With six titles apiece, Serena Williams and Novak Djokovic are the most prolific Australian Open champions of the current era. But neither player was given any favours in this year’s draw. Serena’s first-round match pits her against 19-year-old Swiss Belinda Bencic, who upset the world No.2 as she surged to her biggest career title at the Canadian Open in 2015. Lucie Safarova, runner-up at the French Open in 2015, could be next for Serena, and former No.1 Caroline Wozniacki sits in the same quarter. The path might be even tougher for Djokovic, who opens his 13th Melbourne Park campaign against Fernando Verdasco. The Serb leads the pair’s head-to-head record 9-4, but Djokovic needed to save five match points as he battled past the 33-year-old in their Doha semifinals two weeks ago. Adding to Djokovic’s challenge is that Melbourne is a favourite stop for Verdasco, a semifinalist in 2009 and an upset winner over Rafael Nadal in the first round last year.
It’s dangerous outside the top four
Kei Nishikori will be ruing the fact he lost his top-four ranking at the end of last year. As the No.5 seed at this Australian Open, the Japanese star sits in the same quarter as Andy Murray, Tomas Berdych and Roger Federer. Stan Wawrinka, the No.4 seed, has a statistically less-challenging path, with No.7 seed Marin Cilic the most dangerous opponent in his quarter. There’s similar security (at least statistically) for the No.4 seed Simona Halep in the women’s draw – No.8 seed Svetlana Kuznetsova is the highest-ranked opponent that Halep can meet until the semifinals. For No.5 seed Karolina Pliskova, the recent Brisbane champion, there’s a potential quarterfinal against No.3 seed Agnieszka Radwanska (although the Pole faces a tricky opener against 2014 Sydney champion and former Wimbledon semifinalist Tsvetana Pironkova). Dominika Cibulkova, the No.6 seed and Australian Open runner-up in 2014, has a far tougher path with Caroline Wozniacki, Johanna Konta and Serena Williams all sitting in her quarter.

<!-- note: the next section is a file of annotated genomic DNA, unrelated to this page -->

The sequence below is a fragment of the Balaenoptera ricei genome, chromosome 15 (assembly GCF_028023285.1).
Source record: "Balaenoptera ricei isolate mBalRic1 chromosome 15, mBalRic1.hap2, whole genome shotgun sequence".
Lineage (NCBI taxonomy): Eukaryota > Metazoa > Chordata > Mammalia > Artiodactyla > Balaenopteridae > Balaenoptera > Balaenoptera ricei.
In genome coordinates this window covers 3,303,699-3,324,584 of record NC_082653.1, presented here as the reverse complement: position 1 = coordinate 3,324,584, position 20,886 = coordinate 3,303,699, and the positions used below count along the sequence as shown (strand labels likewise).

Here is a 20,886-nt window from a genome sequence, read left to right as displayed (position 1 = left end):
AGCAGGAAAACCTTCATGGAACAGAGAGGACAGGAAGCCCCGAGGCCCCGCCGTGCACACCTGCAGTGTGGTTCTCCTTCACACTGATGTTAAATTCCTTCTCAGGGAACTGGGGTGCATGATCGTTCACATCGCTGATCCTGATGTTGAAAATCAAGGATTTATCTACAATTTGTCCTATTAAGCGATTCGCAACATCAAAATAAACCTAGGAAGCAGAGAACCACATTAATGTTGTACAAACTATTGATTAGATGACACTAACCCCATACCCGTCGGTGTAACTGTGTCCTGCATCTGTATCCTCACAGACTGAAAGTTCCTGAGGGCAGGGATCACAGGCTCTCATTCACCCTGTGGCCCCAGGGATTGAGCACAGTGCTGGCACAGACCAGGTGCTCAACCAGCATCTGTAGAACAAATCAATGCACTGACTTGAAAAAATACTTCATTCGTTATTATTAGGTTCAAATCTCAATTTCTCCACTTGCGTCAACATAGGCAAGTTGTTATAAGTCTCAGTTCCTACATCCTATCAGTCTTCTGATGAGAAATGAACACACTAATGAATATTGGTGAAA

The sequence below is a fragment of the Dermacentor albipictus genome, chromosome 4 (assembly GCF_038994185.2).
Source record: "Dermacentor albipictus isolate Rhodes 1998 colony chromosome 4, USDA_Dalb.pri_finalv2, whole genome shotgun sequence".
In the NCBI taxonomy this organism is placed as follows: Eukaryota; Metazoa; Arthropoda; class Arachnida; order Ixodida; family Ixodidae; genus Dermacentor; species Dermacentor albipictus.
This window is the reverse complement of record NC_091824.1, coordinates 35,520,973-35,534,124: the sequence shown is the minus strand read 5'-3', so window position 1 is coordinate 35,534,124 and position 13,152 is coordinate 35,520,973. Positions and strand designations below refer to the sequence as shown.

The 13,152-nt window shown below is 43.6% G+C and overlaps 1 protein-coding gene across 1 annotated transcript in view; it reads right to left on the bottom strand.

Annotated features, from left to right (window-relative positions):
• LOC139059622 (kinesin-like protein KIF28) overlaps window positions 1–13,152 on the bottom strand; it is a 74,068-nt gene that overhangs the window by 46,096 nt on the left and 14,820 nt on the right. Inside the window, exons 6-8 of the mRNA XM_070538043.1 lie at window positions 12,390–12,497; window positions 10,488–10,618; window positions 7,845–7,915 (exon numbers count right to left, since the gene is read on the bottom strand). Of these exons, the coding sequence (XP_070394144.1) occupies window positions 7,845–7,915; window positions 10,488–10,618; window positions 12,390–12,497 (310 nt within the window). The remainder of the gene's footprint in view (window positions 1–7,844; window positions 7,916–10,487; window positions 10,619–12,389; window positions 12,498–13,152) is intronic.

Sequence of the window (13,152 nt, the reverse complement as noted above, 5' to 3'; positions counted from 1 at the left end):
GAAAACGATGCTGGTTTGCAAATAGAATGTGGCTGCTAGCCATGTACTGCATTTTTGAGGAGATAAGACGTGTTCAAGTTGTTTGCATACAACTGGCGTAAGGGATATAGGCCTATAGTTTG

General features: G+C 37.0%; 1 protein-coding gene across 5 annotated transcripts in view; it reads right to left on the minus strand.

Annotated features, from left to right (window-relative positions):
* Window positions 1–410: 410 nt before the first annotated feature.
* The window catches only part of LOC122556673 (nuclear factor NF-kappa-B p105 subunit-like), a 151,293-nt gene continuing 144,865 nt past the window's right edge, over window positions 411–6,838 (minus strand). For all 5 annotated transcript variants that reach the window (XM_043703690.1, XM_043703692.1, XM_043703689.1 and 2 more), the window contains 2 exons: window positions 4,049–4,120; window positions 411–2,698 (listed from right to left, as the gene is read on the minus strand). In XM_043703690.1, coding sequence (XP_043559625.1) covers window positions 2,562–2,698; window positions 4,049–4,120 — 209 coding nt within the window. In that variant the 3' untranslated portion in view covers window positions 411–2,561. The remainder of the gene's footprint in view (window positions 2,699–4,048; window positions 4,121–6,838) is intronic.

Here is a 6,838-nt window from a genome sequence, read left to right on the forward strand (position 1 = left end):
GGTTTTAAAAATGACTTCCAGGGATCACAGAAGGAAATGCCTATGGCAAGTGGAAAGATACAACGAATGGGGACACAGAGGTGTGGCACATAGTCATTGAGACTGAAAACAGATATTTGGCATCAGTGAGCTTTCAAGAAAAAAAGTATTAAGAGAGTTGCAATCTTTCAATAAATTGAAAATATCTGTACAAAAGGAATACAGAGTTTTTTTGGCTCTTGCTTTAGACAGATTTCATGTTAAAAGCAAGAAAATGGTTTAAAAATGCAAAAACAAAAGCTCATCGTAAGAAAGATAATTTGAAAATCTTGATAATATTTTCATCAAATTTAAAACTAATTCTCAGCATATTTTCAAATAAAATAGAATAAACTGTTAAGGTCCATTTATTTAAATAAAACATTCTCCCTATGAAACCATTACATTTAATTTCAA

Fate can play a part
Contesting his first Tour matches since he exited to Milos Raonic in a five-set semifinal at Wimbledon last July, there’ll be no easy matches for Roger Federer in his 18th Australian Open run. Still, there must have been some relief as he was drawn to face a qualifier in the first round. And waiting in the second? Another qualifier. That path could help the four-time Australian Open champion find his rhythm and build confidence before potential meetings with Tomas Berdych (No.10 seed), Kei Nishikori (No.5) and Andy Murray (No.1) in later rounds. Crowd favourite Rafael Nadal, who was stunned by Verdasco in the first round last year, sits on the opposite side of the draw. Should the draw progress according to seedings, Nadal’s first test against a higher-ranked opponent would be a fourth-round meeting with No.3 seed Milos Raonic.
Generations are overlapping
Grand Slam draws will always feature players nearing the end of their careers and others who are just starting out, but it seems a little more pronounced at this Australian Open. Consider that there are 16 years separating Serena Williams (at age 35) and Belinda Bencic (19) in their must-watch first round. Sister Venus, aged 36, first faces an opponent who is 14 years younger in Kateryna Kozlova. There’s also a fascinating blend of youth and experience in first-round men’s matches with 19-year-old local hope Omar Jasika up against 34-year-old veteran David Ferrer. A decade sits between fast-rising 19-year-old Alexander Zverev and Dutchman Robin Haase. Similarly, exciting American teenager Taylor Fritz, faces another veteran in Gilles Muller, also aged 34. We’ve become accustomed to seemingly ageless superstars, but they’ll face tough opposition from some talented young contenders – including Melbourne teenager Destanee Aiava, the first player born this century to compete in a Grand Slam main draw.
Aussies are circling
Any home Grand Slam advantage is often cancelled out by the enormous pressure placed on the Aussies, but with four seeded locals at Melbourne Park, a strong run from a crowd favourite becomes more likely. Nick Kyrgios, who at No.14 is the highest Australian seed, first meets Gastao Elias and could encounter compatriot Bernard Tomic, the No.27 seed, in the same quarter. Also lurking in that section, though, is 2014 champion and the No.4 seed Stan Wawrinka. Other Australian men hoping to make a mark in Melbourne include Alex De Minaur, James Duckworth, Sam Groth, Omar Jasika, Jordan Thompson, Andrew Whittington and Christopher O’Connell. The two local women’s seeds Sam Stosur (No.18) and Daria Gavrilova (No.22) also sit in the same quarter – and interestingly, both open their tournament against British opponents, in Heather Watson and Naomi Broady respectively. Gavrilova would need to progress past Karolina Pliskova (among other opponents) for an all-Australian quarterfinal to eventuate between the pair. Arina Rodionova, Lizette Cabrera, Ashleigh Barty, Destanee Aiava and Jaimee Fourliss are the other Australian women who’ll look to provide something special for the locals to cheer on.